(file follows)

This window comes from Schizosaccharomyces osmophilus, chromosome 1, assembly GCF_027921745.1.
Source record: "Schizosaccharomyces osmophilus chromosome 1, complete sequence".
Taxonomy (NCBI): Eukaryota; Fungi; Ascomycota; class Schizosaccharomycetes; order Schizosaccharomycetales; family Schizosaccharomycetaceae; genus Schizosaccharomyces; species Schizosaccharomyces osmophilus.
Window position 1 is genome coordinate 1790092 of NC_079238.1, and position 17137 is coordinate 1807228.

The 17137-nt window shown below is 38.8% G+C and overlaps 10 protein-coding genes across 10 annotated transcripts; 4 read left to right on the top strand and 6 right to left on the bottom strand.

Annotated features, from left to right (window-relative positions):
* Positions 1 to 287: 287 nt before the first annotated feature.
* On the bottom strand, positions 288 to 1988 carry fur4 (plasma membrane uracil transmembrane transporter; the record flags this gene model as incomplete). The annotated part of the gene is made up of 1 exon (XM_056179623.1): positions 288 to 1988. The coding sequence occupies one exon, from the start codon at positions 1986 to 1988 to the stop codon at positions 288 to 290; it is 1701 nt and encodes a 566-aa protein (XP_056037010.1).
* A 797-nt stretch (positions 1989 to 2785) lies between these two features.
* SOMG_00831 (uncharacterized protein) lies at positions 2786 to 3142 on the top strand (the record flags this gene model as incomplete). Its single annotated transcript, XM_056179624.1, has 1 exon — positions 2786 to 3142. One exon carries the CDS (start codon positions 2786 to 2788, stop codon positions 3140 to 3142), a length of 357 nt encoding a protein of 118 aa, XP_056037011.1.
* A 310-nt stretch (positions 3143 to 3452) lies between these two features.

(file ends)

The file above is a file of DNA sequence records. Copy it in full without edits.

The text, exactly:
This window comes from Schizosaccharomyces osmophilus, chromosome 1, assembly GCF_027921745.1.
Source record: "Schizosaccharomyces osmophilus chromosome 1, complete sequence".
Taxonomy (NCBI): Eukaryota; Fungi; Ascomycota; class Schizosaccharomycetes; order Schizosaccharomycetales; family Schizosaccharomycetaceae; genus Schizosaccharomyces; species Schizosaccharomyces osmophilus.
Window position 1 is genome coordinate 1790092 of NC_079238.1, and position 17137 is coordinate 1807228.

The 17137-nt window shown below is 38.8% G+C and overlaps 10 protein-coding genes across 10 annotated transcripts; 4 read left to right on the top strand and 6 right to left on the bottom strand.

Annotated features, from left to right (window-relative positions):
* Positions 1 to 287: 287 nt before the first annotated feature.
* On the bottom strand, positions 288 to 1988 carry fur4 (plasma membrane uracil transmembrane transporter; the record flags this gene model as incomplete). The annotated part of the gene is made up of 1 exon (XM_056179623.1): positions 288 to 1988. The coding sequence occupies one exon, from the start codon at positions 1986 to 1988 to the stop codon at positions 288 to 290; it is 1701 nt and encodes a 566-aa protein (XP_056037010.1).
* A 797-nt stretch (positions 1989 to 2785) lies between these two features.
* SOMG_00831 (uncharacterized protein) lies at positions 2786 to 3142 on the top strand (the record flags this gene model as incomplete). Its single annotated transcript, XM_056179624.1, has 1 exon — positions 2786 to 3142. One exon carries the CDS (start codon positions 2786 to 2788, stop codon positions 3140 to 3142), a length of 357 nt encoding a protein of 118 aa, XP_056037011.1.
* A 310-nt stretch (positions 3143 to 3452) lies between these two features.